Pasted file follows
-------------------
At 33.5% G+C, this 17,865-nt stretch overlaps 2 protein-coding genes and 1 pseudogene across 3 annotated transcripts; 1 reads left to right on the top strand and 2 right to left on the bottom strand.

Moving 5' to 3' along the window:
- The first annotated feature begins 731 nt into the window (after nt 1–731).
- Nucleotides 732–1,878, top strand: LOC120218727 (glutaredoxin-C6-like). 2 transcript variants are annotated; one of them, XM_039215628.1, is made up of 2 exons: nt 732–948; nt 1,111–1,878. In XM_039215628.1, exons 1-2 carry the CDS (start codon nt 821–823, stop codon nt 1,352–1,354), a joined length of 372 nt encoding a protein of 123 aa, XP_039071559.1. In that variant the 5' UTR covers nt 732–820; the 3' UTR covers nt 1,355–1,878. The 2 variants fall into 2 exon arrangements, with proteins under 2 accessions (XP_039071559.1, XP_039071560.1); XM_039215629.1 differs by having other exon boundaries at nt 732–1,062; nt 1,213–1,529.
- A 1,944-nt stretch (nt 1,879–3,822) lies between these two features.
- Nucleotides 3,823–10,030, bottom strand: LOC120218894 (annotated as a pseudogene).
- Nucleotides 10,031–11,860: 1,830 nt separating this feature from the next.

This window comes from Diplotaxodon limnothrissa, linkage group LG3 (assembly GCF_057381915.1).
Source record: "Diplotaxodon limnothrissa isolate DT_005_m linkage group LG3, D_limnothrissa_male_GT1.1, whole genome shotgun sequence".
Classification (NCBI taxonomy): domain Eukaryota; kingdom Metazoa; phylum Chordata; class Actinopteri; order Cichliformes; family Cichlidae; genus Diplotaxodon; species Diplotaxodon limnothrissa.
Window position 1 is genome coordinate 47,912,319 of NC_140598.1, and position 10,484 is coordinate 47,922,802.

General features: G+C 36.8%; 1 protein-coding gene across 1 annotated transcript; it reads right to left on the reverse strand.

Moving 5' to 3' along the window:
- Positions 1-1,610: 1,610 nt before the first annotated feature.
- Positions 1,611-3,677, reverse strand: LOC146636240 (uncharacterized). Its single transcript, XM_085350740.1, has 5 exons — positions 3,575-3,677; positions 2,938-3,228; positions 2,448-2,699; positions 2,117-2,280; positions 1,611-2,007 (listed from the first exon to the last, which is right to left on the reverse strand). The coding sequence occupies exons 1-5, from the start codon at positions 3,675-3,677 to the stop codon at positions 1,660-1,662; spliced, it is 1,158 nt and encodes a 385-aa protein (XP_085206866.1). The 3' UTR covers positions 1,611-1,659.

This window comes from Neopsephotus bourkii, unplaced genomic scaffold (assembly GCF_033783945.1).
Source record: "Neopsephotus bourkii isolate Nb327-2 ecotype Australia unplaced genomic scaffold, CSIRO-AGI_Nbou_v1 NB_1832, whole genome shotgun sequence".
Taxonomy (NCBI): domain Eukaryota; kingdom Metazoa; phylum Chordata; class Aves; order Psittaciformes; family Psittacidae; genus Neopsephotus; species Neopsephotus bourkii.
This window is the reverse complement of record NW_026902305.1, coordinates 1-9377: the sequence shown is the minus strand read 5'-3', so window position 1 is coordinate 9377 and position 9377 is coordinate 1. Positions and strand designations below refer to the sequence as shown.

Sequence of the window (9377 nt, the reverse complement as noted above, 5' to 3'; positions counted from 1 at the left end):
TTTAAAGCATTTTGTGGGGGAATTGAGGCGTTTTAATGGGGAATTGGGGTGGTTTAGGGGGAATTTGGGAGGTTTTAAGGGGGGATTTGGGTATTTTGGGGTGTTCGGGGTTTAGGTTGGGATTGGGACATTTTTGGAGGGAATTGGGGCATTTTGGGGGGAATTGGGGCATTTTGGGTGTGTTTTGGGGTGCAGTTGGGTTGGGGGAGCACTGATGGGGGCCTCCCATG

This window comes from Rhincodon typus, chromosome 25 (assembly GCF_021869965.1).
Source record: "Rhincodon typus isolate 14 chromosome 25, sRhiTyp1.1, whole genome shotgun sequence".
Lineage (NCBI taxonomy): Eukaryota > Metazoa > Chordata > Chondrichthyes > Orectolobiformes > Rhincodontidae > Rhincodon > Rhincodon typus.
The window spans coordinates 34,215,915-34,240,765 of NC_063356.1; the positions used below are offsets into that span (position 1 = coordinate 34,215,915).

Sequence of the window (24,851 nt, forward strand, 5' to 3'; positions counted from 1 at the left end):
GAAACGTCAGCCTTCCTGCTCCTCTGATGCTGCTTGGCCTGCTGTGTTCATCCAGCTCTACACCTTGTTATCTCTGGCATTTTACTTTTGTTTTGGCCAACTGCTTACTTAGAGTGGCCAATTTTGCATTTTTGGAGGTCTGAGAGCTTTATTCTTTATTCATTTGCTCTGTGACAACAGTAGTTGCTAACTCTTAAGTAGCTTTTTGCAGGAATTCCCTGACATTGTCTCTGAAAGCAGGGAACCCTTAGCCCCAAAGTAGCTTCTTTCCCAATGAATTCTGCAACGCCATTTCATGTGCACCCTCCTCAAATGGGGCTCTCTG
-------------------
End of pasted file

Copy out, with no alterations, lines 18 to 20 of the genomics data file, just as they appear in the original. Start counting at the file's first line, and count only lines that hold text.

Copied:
Taxonomy (NCBI): domain Eukaryota; kingdom Metazoa; phylum Chordata; class Aves; order Psittaciformes; family Psittacidae; genus Neopsephotus; species Neopsephotus bourkii.
This window is the reverse complement of record NW_026902305.1, coordinates 1-9377: the sequence shown is the minus strand read 5'-3', so window position 1 is coordinate 9377 and position 9377 is coordinate 1. Positions and strand designations below refer to the sequence as shown.

Sequence of the window (9377 nt, the reverse complement as noted above, 5' to 3'; positions counted from 1 at the left end):